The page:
How do we make the goals of the Synod of the Family a reality?

Attendees of Catholic Charities USA's annual gathering in Charlotte, N.C., praying during an Oct. 5 Mass at St. Joseph Vietnamese Catholic Church (CNS photo /Patricia L. Guilfoyle, Catholic Herald).

The "instrumentum laboris," or working document for the coming October Synod on the Family, is a rather overwhelming wish list of pastoral outreach initiatives that the universal church hopes the local church will undertake more fully and better than before. To be sure, its subtitle and structure are more positive and forward looking than last year’s working document. The 2014 document dwelt upon the sufferings of the modern family. This year’s document leans somewhat more toward the theme of “family as agent,” in assisting themselves, other families and the world. Still, a cover-to-cover reading (147 paragraphs, preceded by Presentation and Introduction sections, and followed by a prayer) could easily “virtually” exhaust the would-be family minister.

Though media attention has, per usual, focused on the very few paragraphs concerning the divorced and remarried, the cohabiting and the same-sex oriented, the document devotes the lion’s share of attention elsewhere. On these hot-button topics, there is not a great deal of “news,” but rather what we heard repeatedly over the last year. On the first subject, the synod bishops report differences of opinion regarding whether to draw a bright line respecting receipt of the Eucharist, or to adopt one of several proposed paths toward inviting the divorced and remarried back into full Communion. On the matter of cohabitants, the document repeats that Catholics should affirm what they can find regarding a couple’s acceptance of the authentic goods of marriage, and urge them toward the full sacrament. On the matter of persons “with a homosexual tendency”—a subject treated in paragraph 131—there is a recommendation of “special attention” in “pastoral programs” to these persons and their families, alongside a reiteration of the church’s teachings on all persons’ equal dignity.

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The remainder of the document takes up every large issue facing families, and most of the smaller ones as well. Particularly well done are its treatment of family scenarios involving the disabled, the elderly, the poor and the migrating. These are not the headline-grabbing portions of the document, or of church teaching, but they speak to the daily struggles, the darkest hours, and the heroic beauty of families struggling with any of these difficulties.

Two oft-repeated themes and wishes of the document are quite noble and beautiful, at the same time they awaken the pessimist in me. First is the vocation of the parish and diocesan communities to go out to the suffering, the unconvinced, and the partially convinced, with beautiful witness, plentiful time for “accompaniment,” and carefully chosen words harmonizing love and mercy and a call to repentance. Second is the need for better education and training for almost everyone—lay and clerical leaders, couples preparing for marriage, newly married couples and children. The desperate need for both of these is evident; but it’s been evident for decades. In a world where Catholics and non-Catholics alike are increasingly unconvinced that there is something uniquely special about the alliance between the man and the woman, and its natural invitation to children…in a world where people increasingly believe that sex and even marriage are “private” things…what will it take in a given parish or diocese to bring these wishes to life? Where will they find the words that can affirm the whole truth about marriage and family in a way that rightly reveals the poverty of all the partial truths swamping the culture (e.g. “love is enough”)?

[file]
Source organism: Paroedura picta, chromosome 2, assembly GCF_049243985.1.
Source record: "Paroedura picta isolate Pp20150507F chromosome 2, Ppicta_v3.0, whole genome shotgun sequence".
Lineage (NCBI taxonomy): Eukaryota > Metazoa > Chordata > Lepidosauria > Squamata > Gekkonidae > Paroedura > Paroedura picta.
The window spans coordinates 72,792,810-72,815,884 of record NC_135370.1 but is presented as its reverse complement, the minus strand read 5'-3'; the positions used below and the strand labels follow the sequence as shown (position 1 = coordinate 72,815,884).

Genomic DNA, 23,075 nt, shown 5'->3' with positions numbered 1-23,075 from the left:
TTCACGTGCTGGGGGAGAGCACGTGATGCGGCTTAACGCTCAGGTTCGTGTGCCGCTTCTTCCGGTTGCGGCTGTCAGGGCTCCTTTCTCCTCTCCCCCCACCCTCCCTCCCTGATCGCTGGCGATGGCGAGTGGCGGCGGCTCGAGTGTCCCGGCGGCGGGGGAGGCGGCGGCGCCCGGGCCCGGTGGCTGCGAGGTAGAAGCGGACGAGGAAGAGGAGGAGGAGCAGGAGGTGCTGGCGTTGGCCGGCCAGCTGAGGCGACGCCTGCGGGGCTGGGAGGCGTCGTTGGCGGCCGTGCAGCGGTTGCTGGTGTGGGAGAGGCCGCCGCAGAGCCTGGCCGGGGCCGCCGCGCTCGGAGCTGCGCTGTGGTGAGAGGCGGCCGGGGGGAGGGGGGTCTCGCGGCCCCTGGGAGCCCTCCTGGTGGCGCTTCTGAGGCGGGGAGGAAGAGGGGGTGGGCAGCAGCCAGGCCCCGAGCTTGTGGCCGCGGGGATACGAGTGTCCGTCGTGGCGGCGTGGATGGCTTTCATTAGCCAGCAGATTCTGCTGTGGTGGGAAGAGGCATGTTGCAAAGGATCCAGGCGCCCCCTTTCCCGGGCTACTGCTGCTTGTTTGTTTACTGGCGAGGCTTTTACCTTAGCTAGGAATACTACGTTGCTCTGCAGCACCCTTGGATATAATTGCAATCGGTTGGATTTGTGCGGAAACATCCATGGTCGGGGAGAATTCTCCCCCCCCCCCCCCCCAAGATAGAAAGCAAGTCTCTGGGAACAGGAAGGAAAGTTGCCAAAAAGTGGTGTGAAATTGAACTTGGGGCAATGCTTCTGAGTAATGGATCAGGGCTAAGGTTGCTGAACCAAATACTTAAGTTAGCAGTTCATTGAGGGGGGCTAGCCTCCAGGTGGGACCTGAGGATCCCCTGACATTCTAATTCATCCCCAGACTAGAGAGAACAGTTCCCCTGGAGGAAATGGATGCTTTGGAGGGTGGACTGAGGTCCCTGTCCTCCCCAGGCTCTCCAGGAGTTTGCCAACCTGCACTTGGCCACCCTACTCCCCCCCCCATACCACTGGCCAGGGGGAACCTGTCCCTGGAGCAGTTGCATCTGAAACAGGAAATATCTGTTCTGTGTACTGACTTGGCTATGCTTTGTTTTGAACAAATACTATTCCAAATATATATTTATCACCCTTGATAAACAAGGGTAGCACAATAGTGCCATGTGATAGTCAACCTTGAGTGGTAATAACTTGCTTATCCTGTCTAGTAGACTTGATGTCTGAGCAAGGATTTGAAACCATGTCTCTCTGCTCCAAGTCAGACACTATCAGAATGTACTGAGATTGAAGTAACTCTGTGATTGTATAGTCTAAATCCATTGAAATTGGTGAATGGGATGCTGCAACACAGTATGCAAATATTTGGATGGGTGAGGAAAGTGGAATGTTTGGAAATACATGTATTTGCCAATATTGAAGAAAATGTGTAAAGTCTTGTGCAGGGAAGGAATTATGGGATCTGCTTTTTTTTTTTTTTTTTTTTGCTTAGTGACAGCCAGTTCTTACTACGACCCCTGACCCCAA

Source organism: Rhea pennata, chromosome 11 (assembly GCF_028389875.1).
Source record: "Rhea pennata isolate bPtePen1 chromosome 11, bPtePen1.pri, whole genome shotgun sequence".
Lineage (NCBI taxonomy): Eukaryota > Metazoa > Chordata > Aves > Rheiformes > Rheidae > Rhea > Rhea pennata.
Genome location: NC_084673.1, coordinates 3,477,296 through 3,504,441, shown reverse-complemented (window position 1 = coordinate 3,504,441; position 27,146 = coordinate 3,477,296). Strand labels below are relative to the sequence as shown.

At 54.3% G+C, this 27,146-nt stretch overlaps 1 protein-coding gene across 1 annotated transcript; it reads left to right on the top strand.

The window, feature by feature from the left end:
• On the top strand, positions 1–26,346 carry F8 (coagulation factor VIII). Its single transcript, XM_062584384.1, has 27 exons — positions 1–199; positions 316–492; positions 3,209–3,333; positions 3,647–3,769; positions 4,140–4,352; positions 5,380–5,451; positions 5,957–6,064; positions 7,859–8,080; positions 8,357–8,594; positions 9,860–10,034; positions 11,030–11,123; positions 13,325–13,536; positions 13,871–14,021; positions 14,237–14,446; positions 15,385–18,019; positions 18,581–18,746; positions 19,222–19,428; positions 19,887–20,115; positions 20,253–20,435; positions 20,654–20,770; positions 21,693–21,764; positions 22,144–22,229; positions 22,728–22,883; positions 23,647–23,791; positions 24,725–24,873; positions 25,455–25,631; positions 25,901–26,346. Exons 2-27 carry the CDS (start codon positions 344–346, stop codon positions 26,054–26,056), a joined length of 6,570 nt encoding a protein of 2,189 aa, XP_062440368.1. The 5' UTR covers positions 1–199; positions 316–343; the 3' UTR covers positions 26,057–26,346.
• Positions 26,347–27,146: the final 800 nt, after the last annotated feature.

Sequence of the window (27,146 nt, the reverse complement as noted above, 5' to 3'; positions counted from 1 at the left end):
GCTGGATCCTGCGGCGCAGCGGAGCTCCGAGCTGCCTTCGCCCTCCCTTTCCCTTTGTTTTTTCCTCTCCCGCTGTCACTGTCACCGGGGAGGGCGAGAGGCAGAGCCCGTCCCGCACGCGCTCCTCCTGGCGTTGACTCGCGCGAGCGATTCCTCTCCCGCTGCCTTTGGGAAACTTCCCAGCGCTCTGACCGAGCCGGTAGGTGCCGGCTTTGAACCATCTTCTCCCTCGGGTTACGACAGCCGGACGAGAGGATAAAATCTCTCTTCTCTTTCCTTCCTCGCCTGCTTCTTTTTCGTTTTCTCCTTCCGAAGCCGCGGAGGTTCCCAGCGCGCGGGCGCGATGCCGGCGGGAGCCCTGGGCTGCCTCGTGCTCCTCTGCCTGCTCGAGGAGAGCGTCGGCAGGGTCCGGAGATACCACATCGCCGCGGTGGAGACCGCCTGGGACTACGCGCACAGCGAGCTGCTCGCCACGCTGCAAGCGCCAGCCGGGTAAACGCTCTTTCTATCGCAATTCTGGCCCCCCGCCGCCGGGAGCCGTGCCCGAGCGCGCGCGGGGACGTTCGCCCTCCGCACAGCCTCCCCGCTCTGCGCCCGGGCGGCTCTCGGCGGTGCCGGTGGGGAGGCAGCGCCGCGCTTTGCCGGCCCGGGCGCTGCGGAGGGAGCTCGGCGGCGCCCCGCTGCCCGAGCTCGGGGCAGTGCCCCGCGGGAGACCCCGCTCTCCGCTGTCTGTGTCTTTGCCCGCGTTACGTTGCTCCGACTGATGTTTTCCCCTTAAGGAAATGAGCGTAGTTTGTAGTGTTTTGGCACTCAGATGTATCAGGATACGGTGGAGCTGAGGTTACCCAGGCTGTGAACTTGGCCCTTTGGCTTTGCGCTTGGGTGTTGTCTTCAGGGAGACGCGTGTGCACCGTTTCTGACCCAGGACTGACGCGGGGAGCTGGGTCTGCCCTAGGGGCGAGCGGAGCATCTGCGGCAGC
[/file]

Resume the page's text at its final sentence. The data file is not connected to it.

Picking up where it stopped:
Not surprisingly, in my view this type of work at the parish and diocesan level is sufficiently important to revolutionize parish and diocesan life. It gets at the core of what renders human beings free, secure and happy, and able even to glimpse the quality of God’s love. It is highly relevant to what is currently driving the gap between the rich and the poor. The working document appears to take the same view. The outstanding question then, remains how the results of the synod are received. Will the same urgency characterizing the past several years, propel significant additional, informed, sensitive and practical family outreach on the part of the local churches? Will pastors, seminary rectors, lay leaders, teachers and others be incentivized to prioritize such work? A few years’ time should tell.

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